American Distance GOAT: Vote in the Final Four!
April 06, 2020 to April 27, 2020
April 20, 2020
This month, LetsRun.com is determining the greatest American distance runner of all time (overview here). After a tense quarterfinal round, including one matchup that went down to the wire (recap here), only four athletes remain — two men and two women. The winners of these Final Four matchups will be crowned LetsRun.com’s Greatest American Male Distance Runner of All Time and Greatest American Female Distance Runner of All Time before squaring off against each other to determine the ultimate American GOAT.
The Final Four matchups are below. Voting will be open until the end of the day (midnight ET) on Wednesday, April 22. Seeds are in ().
Bios by Jonathan Gault.
Men’s Final: Frank Shorter vs. Jim Ryun
Matchup Overview: Both of these men were the very best in the world in their event in their primes. Shorter was ranked World #1 by Track & Field News three times and won Olympic marathon gold in 1972 (plus a silver in ’76). Ryun was also ranked World #1 three times and broke world records in the mile and half mile. His best Olympic finish was 2nd in 1968 (behind Kip Keino in the altitude of Mexico City); he lost a shot at a second medal after falling in the prelims in ’72.
1) Frank Shorter
Notable PBs: 27:45.91 10,000, 2:10:30 marathon
Global medals: 2 (1972 Olympic marathon gold, 1976 Olympic marathon silver)
USA outdoor track titles: 6 (3 in 10,000, 2 in 6-mile, 1 in 3-mile)
USA indoor track titles: 2 (both in 3-mile)
Global champs finals: 5th 1972 Olympic 10,000, 1st 1972 Olympic marathon, 2nd 1976 Olympic marathon
NCAA titles: 1 (1969 NCAA 6-mile champ)
More accolades: Four-time Fukuoka Marathon champ *Former AR holder in marathon and 10,000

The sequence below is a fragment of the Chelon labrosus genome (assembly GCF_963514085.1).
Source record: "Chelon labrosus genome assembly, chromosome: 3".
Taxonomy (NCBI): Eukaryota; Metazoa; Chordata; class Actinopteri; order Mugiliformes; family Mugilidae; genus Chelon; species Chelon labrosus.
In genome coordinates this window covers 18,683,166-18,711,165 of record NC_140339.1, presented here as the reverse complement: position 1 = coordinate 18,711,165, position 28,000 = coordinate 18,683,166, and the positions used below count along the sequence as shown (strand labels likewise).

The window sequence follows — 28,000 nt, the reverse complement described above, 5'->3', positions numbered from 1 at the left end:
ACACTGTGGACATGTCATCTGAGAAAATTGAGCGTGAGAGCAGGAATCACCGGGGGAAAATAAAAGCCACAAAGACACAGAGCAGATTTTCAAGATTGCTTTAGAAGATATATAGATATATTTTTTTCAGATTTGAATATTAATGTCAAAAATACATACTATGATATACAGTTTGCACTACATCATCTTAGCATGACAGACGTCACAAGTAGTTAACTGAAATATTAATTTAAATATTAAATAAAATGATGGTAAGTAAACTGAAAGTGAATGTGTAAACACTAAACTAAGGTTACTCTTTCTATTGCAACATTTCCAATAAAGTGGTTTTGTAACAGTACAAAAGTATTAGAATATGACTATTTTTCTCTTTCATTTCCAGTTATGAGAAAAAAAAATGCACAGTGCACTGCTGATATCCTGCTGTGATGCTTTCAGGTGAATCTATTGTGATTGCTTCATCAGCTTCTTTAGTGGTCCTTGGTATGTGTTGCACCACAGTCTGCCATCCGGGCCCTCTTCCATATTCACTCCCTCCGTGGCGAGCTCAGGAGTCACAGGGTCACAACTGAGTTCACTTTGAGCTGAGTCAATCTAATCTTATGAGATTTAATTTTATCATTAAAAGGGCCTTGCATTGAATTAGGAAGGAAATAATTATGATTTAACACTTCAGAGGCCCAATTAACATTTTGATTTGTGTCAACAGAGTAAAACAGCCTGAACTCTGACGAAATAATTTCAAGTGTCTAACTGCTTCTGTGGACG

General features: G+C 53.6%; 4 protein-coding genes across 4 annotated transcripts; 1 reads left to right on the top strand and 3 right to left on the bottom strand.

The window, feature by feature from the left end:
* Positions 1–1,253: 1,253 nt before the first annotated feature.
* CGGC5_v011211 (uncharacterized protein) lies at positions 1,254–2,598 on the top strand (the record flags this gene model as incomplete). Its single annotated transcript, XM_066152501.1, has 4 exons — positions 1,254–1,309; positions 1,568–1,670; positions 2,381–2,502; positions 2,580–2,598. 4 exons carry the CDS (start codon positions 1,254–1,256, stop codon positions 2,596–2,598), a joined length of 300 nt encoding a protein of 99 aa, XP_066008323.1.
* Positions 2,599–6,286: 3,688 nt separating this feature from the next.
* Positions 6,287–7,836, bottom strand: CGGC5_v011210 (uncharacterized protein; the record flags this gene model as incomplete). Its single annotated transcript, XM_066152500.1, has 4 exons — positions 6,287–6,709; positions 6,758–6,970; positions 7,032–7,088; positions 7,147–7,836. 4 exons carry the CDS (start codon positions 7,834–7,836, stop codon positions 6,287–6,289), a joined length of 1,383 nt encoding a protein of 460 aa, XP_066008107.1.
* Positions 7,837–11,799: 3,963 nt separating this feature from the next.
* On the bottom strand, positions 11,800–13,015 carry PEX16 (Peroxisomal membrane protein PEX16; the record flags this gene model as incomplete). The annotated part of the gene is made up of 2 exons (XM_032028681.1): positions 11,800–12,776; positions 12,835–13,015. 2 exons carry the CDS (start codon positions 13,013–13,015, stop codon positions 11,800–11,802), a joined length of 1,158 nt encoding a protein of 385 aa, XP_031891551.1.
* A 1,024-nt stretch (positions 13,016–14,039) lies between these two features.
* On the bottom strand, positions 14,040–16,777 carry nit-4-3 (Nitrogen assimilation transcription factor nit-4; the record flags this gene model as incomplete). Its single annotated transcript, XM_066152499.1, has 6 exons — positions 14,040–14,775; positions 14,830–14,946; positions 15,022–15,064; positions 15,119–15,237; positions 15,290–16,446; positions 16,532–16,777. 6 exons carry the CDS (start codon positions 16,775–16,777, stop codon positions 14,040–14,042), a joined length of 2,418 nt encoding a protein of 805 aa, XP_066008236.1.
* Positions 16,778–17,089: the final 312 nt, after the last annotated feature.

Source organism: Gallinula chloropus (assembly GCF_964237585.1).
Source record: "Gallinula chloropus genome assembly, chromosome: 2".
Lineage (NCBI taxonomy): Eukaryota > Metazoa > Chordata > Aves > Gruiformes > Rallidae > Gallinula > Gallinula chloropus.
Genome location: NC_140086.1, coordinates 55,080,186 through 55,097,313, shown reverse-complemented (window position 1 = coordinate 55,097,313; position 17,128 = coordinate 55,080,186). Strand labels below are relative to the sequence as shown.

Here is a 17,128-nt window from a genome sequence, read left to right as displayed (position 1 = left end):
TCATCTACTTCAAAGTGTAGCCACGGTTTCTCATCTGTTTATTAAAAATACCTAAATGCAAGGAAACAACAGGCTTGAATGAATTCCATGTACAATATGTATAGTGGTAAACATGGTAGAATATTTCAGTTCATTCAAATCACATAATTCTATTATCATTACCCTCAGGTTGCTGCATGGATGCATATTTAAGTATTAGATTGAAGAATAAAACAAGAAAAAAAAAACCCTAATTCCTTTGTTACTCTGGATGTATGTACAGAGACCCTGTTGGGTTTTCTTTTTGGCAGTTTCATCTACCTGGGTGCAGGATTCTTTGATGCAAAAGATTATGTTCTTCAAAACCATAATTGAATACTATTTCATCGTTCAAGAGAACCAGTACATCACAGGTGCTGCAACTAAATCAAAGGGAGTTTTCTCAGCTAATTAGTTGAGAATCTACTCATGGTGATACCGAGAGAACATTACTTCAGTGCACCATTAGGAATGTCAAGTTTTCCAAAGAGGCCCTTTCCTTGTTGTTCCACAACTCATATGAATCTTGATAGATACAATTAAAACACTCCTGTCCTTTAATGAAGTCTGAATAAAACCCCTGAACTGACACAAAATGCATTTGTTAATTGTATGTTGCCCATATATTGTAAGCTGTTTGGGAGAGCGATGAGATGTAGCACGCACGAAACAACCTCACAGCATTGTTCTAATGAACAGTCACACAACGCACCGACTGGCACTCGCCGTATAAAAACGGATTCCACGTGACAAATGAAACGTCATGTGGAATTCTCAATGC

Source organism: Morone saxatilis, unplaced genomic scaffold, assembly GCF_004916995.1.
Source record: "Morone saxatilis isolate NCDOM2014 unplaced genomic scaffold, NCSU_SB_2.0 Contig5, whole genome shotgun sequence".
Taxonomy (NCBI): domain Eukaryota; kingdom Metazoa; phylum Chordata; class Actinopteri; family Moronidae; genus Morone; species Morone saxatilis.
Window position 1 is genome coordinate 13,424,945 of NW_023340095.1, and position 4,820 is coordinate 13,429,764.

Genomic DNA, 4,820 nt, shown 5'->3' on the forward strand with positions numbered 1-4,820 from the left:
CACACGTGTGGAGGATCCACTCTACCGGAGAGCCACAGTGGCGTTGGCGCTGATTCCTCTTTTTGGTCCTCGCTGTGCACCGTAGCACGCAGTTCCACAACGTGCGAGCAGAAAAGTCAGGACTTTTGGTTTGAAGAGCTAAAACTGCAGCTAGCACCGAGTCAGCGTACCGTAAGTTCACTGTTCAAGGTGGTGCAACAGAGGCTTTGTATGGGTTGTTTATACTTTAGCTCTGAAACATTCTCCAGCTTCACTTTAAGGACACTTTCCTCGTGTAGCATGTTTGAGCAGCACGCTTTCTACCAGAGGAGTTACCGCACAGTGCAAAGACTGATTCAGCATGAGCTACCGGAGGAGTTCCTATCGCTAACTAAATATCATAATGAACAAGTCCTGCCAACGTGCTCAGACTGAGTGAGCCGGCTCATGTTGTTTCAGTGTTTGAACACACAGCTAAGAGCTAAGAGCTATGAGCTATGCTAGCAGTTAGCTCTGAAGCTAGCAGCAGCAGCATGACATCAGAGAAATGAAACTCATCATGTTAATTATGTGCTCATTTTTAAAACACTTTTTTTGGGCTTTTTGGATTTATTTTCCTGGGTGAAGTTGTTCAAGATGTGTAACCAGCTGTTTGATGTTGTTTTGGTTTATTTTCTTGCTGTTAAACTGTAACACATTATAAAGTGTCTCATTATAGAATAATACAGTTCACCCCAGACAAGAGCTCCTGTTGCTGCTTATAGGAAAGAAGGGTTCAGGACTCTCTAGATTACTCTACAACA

Frank Shorter was even better than you remember.
Everyone knows about the Olympic marathon gold in 1972. That, alone, puts him in rarefied air — since that golden day in Munich, only one American man has won Olympic gold in a distance event.
But did you realize what Shorter did in the days before that gold medal? Here’s a reminder of his 1972 Olympics:
August 31: 27:58 (American record) in 10,000m heats
September 3: 27:51 (American record) for 5th in 10,000m final
September 10: 2:12:20 for 1st in marathon
Four years later, Shorter added a silver in Montreal — though many believe that should be a gold given the East German athlete who beat him was likely doping. He also won Fukuoka — then regarded as the de facto world championships in the marathon — four years in a row from 1971-74, including an American record of 2:10:30 in ’72. He was ranked World #1 in the marathon by Track & Field News in ’71, ’72, and ’73, and #2 in ’74 and ’76. Only Eliud Kipchoge has been ranked #1 more frequently. Frank Shorter was a marathon God.
3) Jim Ryun
Notable PBs: 1:44.3 800, 3:33.1 1500, 3:51.1 mile
Global medals: 1 (2nd 1968 Olympic 1500)
USA outdoor track titles: 3 (all in outdoor mile)
Global champs finals: 2nd 1968 Olympic 1500
NCAA titles: 4 (1967 outdoor mile champion; indoor mile champion in 1967, 1968, and 1969)
More accolades: Former WR holder in the half mile & mile *First US high schooler to break 4:00 in mile; held US HS record for 37 years *3-time Olympian